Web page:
Juice May Reduce Risks for Heart Disease
more good news about cranberry juice: Based on human studies, researchers
have found that drinking three glasses a day significantly raises
levels of "good cholesterol" in the blood and increases
plasma antioxidant levels, reducing the risk of heart disease.
have long suspected, based on laboratory tests, that
the antioxidant-rich juice may help lower risk factors for heart
disease, no human studies had established such a link until now.
Their findings, the first long-term study of the effect of cranberry
juice on cholesterol levels, were described today at the 225th
national meeting of the American Chemical Society, the world's
"This study gives consumers another reason to consider drinking
cranberry juice, which has more health benefits than previously
believed. People should consider drinking it with their meals,
perhaps as an alternative to soda," says Joe Vinson, Ph.D.,
the study's lead author and a professor of chemistry at the University
of Scranton in Scranton, Penn.
Other Health Benefits of Cranberries
Besides heart benefits, previous studies have shown that cranberries
can help prevent urinary tract infections and may reduce the
risk of gum disease, stomach ulcers and cancer.
In the current study, Vinson measured cholesterol levels in nineteen
subjects with high cholesterol after a fasting, baseline blood
sampling, followed by monthly samplings. Ten of the subjects were
given cranberry juice with artificial sweetener but without high
fructose corn syrup, while the other subjects drank cranberry juice
with no added sugars. The drinks tested all contained approximately
27 percent pure cranberry juice by volume, like the common supermarket
Each subject was fed one glass (8 ounces) of juice a day for the
first month, then two glasses a day for the next month, and three
glasses a day during the third month of the study. Subjects were
not monitored with respect to exercise, diet and alcohol consumption,
the researcher says.
Good Cholesterol Levels Increased With Cranberry Juice
While there were no changes in overall cholesterol levels, good
cholesterol (high density lipoprotein, or HDL) appeared to significantly
increase by an average of 10 percent after three servings of
juice per day. Based on known epidemiological data on heart disease,
this increase corresponds to an approximate 40 percent reduction
in heart disease risk, says Vinson.
capacity, a measure of the total amount of antioxidants available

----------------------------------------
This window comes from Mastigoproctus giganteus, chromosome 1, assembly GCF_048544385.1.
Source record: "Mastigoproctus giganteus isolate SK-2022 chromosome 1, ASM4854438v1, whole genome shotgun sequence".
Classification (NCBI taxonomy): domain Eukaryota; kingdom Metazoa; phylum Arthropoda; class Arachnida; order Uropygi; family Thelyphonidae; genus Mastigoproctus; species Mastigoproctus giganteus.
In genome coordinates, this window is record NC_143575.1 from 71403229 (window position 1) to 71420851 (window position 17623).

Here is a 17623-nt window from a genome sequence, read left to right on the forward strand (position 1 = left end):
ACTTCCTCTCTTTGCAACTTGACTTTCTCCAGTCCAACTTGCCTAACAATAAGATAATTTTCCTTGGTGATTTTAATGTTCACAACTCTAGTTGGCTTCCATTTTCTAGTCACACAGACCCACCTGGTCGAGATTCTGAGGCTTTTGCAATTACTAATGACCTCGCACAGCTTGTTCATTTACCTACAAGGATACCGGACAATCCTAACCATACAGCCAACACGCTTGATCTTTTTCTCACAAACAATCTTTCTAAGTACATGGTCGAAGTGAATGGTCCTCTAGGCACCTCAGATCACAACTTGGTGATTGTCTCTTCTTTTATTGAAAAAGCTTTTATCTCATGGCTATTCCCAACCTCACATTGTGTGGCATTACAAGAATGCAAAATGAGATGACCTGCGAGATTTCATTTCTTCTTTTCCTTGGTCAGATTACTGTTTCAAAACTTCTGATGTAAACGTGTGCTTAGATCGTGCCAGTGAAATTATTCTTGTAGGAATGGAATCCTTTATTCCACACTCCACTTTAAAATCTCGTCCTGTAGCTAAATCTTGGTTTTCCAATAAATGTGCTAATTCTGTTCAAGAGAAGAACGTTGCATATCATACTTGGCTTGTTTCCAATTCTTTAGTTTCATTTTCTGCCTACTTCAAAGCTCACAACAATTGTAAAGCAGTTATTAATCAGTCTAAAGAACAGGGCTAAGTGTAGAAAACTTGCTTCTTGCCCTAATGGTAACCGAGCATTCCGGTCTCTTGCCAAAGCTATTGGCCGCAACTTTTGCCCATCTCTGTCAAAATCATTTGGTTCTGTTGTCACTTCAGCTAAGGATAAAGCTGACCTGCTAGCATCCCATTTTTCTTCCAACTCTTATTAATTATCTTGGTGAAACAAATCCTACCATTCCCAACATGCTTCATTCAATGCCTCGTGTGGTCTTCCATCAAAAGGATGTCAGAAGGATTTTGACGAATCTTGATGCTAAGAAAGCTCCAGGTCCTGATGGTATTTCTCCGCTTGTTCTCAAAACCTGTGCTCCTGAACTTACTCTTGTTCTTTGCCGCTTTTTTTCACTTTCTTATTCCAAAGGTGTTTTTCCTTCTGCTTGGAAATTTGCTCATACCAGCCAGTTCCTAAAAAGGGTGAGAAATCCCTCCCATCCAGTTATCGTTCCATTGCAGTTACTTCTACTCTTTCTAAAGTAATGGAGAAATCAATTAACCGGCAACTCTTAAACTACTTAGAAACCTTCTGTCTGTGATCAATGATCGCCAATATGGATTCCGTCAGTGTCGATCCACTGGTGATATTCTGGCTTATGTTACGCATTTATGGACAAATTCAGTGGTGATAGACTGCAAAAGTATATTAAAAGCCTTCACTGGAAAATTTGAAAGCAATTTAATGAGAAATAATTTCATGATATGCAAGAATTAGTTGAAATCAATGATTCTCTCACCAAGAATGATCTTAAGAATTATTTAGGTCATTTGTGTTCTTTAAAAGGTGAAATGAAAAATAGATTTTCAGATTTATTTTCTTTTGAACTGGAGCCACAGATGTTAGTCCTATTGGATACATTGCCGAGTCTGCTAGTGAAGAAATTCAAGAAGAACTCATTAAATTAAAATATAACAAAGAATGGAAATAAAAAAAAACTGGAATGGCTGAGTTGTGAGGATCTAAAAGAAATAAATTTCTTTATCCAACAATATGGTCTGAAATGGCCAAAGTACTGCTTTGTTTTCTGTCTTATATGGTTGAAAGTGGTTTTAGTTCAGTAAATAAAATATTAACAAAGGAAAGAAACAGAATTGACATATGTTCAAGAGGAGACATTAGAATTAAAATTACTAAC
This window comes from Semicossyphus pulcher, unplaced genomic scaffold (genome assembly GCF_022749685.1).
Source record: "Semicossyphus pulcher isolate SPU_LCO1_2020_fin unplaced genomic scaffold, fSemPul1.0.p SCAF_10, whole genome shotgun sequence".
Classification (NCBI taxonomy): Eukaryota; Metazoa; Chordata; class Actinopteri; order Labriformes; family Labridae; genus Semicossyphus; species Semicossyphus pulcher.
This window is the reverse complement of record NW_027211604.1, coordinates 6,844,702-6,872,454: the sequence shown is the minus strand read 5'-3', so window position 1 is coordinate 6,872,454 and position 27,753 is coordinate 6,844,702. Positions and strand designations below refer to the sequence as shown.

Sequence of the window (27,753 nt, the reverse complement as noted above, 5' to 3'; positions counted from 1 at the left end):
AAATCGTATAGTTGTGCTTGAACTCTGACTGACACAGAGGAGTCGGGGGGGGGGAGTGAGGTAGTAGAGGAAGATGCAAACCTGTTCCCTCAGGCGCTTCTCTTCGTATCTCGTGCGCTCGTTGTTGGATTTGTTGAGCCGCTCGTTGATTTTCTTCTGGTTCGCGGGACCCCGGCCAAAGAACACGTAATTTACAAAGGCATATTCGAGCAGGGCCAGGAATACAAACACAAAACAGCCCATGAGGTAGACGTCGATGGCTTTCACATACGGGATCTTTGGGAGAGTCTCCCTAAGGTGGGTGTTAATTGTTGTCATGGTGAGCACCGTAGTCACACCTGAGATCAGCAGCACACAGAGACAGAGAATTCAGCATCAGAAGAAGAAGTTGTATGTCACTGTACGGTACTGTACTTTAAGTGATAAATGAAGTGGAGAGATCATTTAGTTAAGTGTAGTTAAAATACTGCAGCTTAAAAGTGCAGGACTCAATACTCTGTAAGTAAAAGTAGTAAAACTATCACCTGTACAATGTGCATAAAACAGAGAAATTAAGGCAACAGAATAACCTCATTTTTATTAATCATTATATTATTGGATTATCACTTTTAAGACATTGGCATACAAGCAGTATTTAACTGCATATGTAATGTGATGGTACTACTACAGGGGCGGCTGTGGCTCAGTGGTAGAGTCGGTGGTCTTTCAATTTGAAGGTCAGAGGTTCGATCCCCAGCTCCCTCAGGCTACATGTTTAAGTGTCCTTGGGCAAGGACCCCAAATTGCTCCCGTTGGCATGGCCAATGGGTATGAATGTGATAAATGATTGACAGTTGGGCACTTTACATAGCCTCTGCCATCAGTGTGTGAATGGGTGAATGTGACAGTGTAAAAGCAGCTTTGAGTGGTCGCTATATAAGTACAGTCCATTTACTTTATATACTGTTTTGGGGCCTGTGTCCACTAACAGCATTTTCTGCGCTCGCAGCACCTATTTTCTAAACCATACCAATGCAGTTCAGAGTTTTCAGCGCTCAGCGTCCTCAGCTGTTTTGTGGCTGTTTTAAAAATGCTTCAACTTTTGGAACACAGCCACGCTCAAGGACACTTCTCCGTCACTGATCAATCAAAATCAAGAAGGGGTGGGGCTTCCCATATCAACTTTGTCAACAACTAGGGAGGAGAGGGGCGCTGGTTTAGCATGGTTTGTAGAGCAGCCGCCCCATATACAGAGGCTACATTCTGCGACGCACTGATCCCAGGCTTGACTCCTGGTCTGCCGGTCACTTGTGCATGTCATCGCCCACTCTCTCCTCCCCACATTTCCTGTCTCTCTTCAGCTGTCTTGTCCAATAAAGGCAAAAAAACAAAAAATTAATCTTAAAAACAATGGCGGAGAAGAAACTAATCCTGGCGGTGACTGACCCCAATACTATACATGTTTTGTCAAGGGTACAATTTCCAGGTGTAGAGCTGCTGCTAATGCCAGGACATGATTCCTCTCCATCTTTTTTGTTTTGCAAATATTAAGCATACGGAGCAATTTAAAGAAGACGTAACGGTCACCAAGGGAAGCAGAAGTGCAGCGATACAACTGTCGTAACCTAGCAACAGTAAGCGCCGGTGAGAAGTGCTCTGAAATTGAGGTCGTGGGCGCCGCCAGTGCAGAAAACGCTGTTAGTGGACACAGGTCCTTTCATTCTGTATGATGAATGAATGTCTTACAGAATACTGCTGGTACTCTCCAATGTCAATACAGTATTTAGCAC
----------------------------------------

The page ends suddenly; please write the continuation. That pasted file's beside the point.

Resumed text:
body, was significantly increased — by
as much as 121 percent — after 2 or 3 servings of juice per
day, he says. Like elevated levels of good cholesterol, increased
antioxidant levels are also associated with a decreased risk of
Polyphenols in Cranberry Juice
The mechanism by which cranberry juice changes cholesterol levels
has not been clearly established. Vinson suspects that the effect
may have to do with the fruit's high levels of polyphenols, a
type of potent antioxidant. Previous studies by the researcher
have shown that cranberries have among the highest levels of
phenols in comparison to 20 of the most commonly consumed fruits.
Eventually, Vinson plans to test the effect of cranberry juice
consumption on subjects with normal cholesterol levels. To get
the most health benefit from the juice, the researcher recommends
drinking a low sugar version that contains an artificial sweetener.
Other Juices Also Provide Health Benefits
If you don't like cranberry juice, there are other heart-healthy
alternatives. A recent study by another researcher showed that
drinking three cups of orange juice per day similarly increased
levels of good cholesterol. Unlike cranberry juice, however,
it did not appear to increase plasma antioxidant capacity, says
As both juices are healthy, he suggests that people may want to
include both types as part of their daily diet.
Grape juice, another breakfast favorite, increases plasma antioxidant
capacity but appears to lower the level of good cholesterol, according
to another study by Vinson.
There are many other types of juice whose effect on cholesterol
levels is not known, he adds. But don't forget exercise: Studies
have shown that vigorous aerobic exercise has also been linked
to increases in good cholesterol, says Vinson.
The current study underscores government health recommendations
that people should eat more fruits and vegetables to help maintain
a healthy diet and lifestyle.
The Cranberry Institute provided funding for this study.
Source: American Nutraceutical Association
to Nutraceuticals Reference Section
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